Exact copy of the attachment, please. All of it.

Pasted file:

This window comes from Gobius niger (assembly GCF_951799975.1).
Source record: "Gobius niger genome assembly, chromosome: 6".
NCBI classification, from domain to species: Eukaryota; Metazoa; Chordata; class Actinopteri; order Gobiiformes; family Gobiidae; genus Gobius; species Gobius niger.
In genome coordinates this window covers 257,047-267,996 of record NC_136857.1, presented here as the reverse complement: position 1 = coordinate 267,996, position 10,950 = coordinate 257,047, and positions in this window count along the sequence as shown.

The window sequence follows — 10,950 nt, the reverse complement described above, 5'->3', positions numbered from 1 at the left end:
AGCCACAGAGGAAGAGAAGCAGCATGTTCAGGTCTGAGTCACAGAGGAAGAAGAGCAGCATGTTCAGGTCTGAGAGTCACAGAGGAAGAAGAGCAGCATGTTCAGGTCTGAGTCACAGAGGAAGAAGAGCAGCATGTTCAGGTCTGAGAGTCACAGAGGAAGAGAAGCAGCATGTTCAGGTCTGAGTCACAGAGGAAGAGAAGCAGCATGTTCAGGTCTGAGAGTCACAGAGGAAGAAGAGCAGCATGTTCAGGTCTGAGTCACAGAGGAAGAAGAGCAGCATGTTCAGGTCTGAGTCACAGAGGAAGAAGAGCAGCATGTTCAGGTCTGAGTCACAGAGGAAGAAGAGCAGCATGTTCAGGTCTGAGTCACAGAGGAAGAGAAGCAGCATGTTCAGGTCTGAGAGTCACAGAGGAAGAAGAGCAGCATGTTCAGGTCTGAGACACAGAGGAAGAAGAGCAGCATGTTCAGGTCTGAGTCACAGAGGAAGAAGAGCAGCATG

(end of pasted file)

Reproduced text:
This window comes from Gobius niger (assembly GCF_951799975.1).
Source record: "Gobius niger genome assembly, chromosome: 6".
NCBI classification, from domain to species: Eukaryota; Metazoa; Chordata; class Actinopteri; order Gobiiformes; family Gobiidae; genus Gobius; species Gobius niger.
In genome coordinates this window covers 257,047-267,996 of record NC_136857.1, presented here as the reverse complement: position 1 = coordinate 267,996, position 10,950 = coordinate 257,047, and positions in this window count along the sequence as shown.

The window sequence follows — 10,950 nt, the reverse complement described above, 5'->3', positions numbered from 1 at the left end:
AGCCACAGAGGAAGAGAAGCAGCATGTTCAGGTCTGAGTCACAGAGGAAGAAGAGCAGCATGTTCAGGTCTGAGAGTCACAGAGGAAGAAGAGCAGCATGTTCAGGTCTGAGTCACAGAGGAAGAAGAGCAGCATGTTCAGGTCTGAGAGTCACAGAGGAAGAGAAGCAGCATGTTCAGGTCTGAGTCACAGAGGAAGAGAAGCAGCATGTTCAGGTCTGAGAGTCACAGAGGAAGAAGAGCAGCATGTTCAGGTCTGAGTCACAGAGGAAGAAGAGCAGCATGTTCAGGTCTGAGTCACAGAGGAAGAAGAGCAGCATGTTCAGGTCTGAGTCACAGAGGAAGAAGAGCAGCATGTTCAGGTCTGAGTCACAGAGGAAGAGAAGCAGCATGTTCAGGTCTGAGAGTCACAGAGGAAGAAGAGCAGCATGTTCAGGTCTGAGACACAGAGGAAGAAGAGCAGCATGTTCAGGTCTGAGTCACAGAGGAAGAAGAGCAGCATG